Station N23 Guzurf

Station N23 Guzurf

Guzurf is located on the southern coastal tip of Crimea with the Black sea in front and a range of mountains reaching over 1200m to the rear, this is the home of Station N23 of the Crimean Fire Service.

These mountains maintain the good weather that the southern area of Crimea is renowned for, and which sees the 11,000 population rapidly increase during the summer season. Mix in a few twists and sharp turns of the mountain hillside and Vwa lah !! a constant flow of RTAs all summer. So what’s different about that I hear you say? well yes even my own station at Stratford upon Avon has an increase in tourism and RTAs during the summer.

But when you and I turn out we have nice generators and hydraulic power tools, all these guys have is a pair of bolt croppers and a crow bar (yes seriously!)

Over 18 months ago Colin Cunliffe visited the station saw the problem these crews were faced with and duly set wheels in motion with Operation Florian to assist in some way.

Equipment was gathered consisting of a Generator, Combi tool, hose, BA sets, and Fire Fighting Clothing. This was then shipped out in December of 2004 and by May the equipment had finally got through the Customs red tape.

On my first day I was shown around by their station commander, who explained the who, what and where of Station N23, and from the off there were many similarities to my own station back home, and no doubt many around the UK.

It was a two pump station with a special appliance crewed by a four shift system of 24 hours on and 3 days off, ( In which most of them worked their second job !) and each crew consisted of seven Firefighters. They had their mess room, front office, dorms, Fire safety Office with FP officers, lecture room, and their own version of the infamous Snooker room!

There was no hiding the fact that the equipment was old, their appliances and most of the equipment on them had hit the 20 year mark.

When it broke, it was a case for the duty watch to fix it but don’t spent any money because there isn’t much, and this was the same for the Station. There was enough to pay wages but that left little in the pot for anything else. Their PPE gave them protection from the water and would only offer very limited protection in a fire fighting environment.

These guys were no different to any in the UK, they were skilled and experienced Firefighters who attended the same type of jobs that we do, House fires, floods, small fires, RTAs, but the striking difference is that we have the fancy fire kit, and maybe the latest appliance carrying all our singing and dancing Hydraulic rescue equipment.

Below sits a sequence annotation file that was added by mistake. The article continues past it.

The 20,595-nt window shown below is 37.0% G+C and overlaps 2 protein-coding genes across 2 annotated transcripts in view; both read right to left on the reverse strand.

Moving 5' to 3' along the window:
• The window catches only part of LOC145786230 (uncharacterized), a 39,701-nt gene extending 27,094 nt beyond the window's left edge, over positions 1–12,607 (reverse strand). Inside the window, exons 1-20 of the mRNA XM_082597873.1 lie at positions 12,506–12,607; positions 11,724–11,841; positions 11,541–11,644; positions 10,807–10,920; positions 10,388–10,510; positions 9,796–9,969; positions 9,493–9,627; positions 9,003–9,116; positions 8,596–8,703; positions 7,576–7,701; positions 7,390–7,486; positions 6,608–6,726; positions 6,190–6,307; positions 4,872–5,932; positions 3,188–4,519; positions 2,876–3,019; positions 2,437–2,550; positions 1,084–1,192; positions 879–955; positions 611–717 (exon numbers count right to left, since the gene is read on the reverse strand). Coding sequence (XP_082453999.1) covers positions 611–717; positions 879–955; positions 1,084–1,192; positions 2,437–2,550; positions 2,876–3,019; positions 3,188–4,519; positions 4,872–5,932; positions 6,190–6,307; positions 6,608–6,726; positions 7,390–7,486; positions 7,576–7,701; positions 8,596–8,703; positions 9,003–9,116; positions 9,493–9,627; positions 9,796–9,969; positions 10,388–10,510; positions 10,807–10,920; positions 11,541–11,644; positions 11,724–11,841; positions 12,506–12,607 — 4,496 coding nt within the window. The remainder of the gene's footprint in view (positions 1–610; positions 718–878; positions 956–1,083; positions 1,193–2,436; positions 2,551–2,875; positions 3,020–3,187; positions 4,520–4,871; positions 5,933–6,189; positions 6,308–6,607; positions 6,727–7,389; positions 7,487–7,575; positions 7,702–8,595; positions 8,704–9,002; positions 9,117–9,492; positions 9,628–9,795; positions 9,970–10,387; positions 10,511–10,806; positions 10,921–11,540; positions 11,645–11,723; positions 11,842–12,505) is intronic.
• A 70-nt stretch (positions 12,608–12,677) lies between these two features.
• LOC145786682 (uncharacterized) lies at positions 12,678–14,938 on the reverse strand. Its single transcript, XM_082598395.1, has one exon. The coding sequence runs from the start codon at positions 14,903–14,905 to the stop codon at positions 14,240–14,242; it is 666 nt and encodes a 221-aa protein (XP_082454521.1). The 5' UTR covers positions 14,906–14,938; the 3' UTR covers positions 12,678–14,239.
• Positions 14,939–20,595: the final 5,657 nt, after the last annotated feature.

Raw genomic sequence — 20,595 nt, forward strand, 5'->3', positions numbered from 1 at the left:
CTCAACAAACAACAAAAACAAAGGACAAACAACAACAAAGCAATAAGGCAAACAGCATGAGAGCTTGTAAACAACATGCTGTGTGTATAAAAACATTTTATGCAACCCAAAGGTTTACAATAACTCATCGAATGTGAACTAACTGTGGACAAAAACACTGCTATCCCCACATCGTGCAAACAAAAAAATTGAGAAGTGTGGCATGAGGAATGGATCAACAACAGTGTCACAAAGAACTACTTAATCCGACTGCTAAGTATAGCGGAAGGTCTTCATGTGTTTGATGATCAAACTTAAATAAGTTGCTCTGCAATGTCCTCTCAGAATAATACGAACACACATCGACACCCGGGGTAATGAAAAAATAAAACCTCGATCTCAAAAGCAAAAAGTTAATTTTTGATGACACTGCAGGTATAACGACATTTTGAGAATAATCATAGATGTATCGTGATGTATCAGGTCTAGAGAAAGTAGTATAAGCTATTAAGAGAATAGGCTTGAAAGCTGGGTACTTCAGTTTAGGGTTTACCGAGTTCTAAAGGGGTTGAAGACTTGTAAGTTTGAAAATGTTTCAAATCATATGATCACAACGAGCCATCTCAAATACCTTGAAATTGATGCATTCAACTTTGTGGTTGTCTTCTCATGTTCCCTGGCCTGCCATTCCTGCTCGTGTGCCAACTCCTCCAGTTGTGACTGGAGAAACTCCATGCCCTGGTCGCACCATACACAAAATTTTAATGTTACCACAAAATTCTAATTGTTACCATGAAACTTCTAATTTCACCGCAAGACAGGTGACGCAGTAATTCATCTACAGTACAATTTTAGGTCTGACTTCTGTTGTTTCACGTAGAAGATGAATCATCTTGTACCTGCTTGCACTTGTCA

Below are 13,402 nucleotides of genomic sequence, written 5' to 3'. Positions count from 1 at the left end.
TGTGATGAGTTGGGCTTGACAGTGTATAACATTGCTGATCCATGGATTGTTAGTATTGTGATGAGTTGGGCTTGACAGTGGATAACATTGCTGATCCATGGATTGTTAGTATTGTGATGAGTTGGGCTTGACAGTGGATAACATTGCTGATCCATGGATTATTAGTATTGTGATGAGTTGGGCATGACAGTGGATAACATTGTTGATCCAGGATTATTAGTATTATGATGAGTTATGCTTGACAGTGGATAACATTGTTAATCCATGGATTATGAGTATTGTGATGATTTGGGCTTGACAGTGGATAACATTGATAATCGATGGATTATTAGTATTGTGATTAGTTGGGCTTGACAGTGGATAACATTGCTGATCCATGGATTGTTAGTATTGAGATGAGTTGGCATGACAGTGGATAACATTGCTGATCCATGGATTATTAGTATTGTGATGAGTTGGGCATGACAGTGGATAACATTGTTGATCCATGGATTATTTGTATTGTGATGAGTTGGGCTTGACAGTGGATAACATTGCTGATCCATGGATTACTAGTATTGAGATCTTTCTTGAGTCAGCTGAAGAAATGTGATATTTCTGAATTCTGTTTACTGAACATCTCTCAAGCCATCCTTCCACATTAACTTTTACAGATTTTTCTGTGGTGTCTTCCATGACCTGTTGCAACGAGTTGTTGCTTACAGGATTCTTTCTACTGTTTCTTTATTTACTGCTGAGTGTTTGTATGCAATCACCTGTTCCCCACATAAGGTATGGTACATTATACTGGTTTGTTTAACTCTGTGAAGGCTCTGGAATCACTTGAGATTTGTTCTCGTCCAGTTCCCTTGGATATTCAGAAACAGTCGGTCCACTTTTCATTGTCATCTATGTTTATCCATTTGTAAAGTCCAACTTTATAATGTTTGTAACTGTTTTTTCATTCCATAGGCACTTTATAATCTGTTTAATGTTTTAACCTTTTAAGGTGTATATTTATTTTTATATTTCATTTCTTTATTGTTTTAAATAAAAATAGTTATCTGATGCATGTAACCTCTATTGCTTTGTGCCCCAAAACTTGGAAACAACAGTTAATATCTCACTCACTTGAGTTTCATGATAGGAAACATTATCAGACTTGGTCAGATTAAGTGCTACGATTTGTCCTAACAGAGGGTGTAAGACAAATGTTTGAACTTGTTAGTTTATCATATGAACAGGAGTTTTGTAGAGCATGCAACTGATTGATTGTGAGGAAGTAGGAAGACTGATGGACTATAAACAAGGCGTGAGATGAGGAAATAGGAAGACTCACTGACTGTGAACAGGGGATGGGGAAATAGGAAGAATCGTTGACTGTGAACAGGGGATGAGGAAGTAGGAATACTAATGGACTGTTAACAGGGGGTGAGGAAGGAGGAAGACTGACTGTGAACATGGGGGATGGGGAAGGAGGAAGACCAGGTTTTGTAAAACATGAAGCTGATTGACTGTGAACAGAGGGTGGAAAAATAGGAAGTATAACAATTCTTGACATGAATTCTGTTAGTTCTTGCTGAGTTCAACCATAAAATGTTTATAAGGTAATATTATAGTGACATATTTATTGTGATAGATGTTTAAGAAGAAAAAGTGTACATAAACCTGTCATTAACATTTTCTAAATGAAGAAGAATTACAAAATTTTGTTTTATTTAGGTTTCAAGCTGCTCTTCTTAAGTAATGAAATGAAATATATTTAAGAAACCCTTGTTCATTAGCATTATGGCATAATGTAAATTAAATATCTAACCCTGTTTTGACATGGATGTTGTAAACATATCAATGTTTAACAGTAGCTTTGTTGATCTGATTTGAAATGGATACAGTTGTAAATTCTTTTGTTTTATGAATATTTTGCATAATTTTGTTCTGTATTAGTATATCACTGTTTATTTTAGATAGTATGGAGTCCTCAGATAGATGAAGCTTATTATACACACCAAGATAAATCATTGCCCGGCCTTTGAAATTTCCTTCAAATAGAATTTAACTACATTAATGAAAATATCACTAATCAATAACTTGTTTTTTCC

The Shipped Equipment was being stored at another station which meant a 6 hour drive to cover the 400 km round trip.

On return to the station the kit was unloaded, unfortunately the full quota of kit did not reach the N23 as the shipment was to supply two stations but en route the cases passed through the hands of a third station. (I guess Christmas came early for them this year) but there was just enough to cover the needs of Stn N23

The mornings of the first week was spent with the watches trying to cover all the areas of RTA, from casualty handling to space creation as well as trying to highlight the hazards to Firefighter regarding airbags etc.

Then the afternoons were utilised improvising and making RTA kit , like sawing lengths of wood into blocks for stabilisation, and making post covers from hose, as well as trying to cover the mornings input practically, which was extremely difficult when it came to space creation as there was no way of getting our hands on a complete car, so we had to make do with a completely stripped shell of a mini bus for three of the watches, and one watch did get the chance to try their hand at glass management when a stripped out coach turned up with the windscreen still in and the drivers door complete with glass. The crews seemed to take on board every thing that I explained as Igor (A Sub Officer from one of the watches) did a great job translating for me during my stay.

It was difficult to show the Combi tool to its full potential with the resources available but, I’m sure it will prove it’s worth the first time they use it in anger. It would have been nice to complete the set with a Ram to increase their rescue capabilities even more! Maybe you know how to help us out on that one?

Stowage was also an issue for them as locker space was already very limited on these appliances, but hopefully a very generous donation from a large local boarding school in the form of a second hand small 4×4 should resolve this.

The plan was to kit out the back of the 4×4 with all the RTA gear and this would be mobilised along with the appliance and the rest of the crew.

The second week was aimed at Fire Behaviour but the theory only, mainly because their branches were the same as our old AWG style.

So my aim was for them to understand the concepts of Fire Development, Flashovers and Back Draughts, and then to try and recognise the signs and symptoms, and for the crews to remember what safety measures can be used. Overall from the enthusiasm and feedback I was getting these guys took it all on board, and with some this had also answered a few questions gained from their own experiences.

The second week came and went very quickly, and I soon found myself saying my goodbyes to all at N23. I could not help thinking that this Station and all its Firefighters are a mirror image of ourselves in the UK, but with one major difference MONEY. Newer equipment would not only help these guys save more lives, but keep them safer while they were doing it. Let’s hope a second trip will be on the cards in the future.

Mark Styzaker
(Sub Officer)
Stratford Upon Avon